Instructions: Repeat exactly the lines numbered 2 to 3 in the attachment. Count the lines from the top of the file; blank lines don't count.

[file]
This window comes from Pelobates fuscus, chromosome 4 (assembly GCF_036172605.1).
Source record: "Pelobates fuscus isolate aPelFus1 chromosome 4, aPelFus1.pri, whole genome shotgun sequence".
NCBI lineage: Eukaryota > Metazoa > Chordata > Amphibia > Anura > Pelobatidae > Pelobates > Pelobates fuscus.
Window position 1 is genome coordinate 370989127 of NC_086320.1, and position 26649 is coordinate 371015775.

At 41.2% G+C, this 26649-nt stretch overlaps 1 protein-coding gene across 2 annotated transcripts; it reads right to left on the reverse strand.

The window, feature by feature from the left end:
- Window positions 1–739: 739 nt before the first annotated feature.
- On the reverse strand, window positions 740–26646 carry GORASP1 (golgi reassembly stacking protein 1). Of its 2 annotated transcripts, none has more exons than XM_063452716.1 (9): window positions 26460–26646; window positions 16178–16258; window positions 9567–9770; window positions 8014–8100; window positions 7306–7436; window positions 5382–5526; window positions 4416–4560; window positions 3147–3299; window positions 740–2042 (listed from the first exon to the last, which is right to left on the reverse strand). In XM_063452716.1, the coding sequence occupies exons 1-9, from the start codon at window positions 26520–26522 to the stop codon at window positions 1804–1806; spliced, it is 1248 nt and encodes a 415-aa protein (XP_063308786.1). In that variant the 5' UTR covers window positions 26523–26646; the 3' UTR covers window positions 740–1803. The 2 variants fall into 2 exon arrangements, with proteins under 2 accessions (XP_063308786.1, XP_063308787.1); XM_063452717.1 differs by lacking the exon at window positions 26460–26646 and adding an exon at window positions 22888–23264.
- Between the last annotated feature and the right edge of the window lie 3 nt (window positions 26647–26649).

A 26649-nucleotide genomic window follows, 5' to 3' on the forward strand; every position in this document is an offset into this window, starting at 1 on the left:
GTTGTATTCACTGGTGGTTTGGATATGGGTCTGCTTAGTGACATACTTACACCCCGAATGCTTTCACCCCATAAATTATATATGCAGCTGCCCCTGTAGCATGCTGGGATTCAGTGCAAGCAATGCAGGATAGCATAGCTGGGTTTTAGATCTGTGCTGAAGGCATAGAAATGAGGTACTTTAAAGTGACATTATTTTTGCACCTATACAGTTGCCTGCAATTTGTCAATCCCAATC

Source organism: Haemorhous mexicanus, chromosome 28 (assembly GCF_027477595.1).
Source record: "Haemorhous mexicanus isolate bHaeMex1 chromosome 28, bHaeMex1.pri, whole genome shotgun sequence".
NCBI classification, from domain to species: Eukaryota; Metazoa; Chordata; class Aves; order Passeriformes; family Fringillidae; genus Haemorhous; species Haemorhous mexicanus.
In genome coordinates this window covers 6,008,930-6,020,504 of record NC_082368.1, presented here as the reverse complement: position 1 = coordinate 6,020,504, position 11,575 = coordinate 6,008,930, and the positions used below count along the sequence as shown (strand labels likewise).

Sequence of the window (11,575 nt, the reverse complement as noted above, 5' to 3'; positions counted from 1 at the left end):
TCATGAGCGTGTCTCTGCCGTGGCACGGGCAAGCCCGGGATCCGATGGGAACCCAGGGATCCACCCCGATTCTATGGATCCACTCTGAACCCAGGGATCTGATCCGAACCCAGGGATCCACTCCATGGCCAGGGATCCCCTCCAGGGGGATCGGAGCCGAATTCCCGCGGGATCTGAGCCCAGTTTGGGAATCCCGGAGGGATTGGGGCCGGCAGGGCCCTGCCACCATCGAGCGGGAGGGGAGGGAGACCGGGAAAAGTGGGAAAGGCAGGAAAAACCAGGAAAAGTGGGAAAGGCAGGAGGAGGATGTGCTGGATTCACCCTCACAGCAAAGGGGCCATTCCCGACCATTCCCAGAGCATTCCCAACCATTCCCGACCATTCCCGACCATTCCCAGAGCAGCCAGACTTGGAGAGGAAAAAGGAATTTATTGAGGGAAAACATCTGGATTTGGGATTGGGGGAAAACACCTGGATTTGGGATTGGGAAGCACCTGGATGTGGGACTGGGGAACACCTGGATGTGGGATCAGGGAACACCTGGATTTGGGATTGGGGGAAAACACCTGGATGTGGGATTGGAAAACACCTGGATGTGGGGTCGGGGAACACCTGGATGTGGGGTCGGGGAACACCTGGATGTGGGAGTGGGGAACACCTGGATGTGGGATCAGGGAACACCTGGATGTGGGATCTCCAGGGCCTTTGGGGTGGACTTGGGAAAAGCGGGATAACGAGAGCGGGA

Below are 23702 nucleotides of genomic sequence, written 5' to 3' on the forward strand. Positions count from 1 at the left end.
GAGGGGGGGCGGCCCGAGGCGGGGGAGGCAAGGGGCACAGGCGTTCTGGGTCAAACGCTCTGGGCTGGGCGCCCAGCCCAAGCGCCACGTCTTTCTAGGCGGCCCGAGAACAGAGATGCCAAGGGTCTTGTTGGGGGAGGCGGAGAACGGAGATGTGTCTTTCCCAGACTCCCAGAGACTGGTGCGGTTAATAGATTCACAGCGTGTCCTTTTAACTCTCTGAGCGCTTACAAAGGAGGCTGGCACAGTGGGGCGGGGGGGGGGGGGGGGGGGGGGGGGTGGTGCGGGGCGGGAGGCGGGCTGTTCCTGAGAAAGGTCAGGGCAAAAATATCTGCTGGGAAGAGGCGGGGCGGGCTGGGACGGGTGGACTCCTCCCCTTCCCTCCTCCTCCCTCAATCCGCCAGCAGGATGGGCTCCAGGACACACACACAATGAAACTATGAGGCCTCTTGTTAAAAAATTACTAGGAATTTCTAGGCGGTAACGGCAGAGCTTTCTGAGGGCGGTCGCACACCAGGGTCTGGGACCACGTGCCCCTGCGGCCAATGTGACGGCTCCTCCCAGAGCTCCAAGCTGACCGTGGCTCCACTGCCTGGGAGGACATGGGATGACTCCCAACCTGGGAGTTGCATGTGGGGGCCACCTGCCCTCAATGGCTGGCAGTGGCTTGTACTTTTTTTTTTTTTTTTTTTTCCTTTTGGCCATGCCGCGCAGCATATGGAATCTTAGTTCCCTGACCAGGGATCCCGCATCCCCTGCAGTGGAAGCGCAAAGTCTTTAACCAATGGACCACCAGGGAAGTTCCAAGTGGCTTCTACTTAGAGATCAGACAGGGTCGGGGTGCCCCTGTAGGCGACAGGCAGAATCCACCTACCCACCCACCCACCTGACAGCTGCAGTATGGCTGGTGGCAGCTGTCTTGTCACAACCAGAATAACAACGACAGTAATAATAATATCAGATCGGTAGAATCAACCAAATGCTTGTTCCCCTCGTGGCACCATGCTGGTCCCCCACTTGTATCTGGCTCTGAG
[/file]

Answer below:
Source record: "Pelobates fuscus isolate aPelFus1 chromosome 4, aPelFus1.pri, whole genome shotgun sequence".
NCBI lineage: Eukaryota > Metazoa > Chordata > Amphibia > Anura > Pelobatidae > Pelobates > Pelobates fuscus.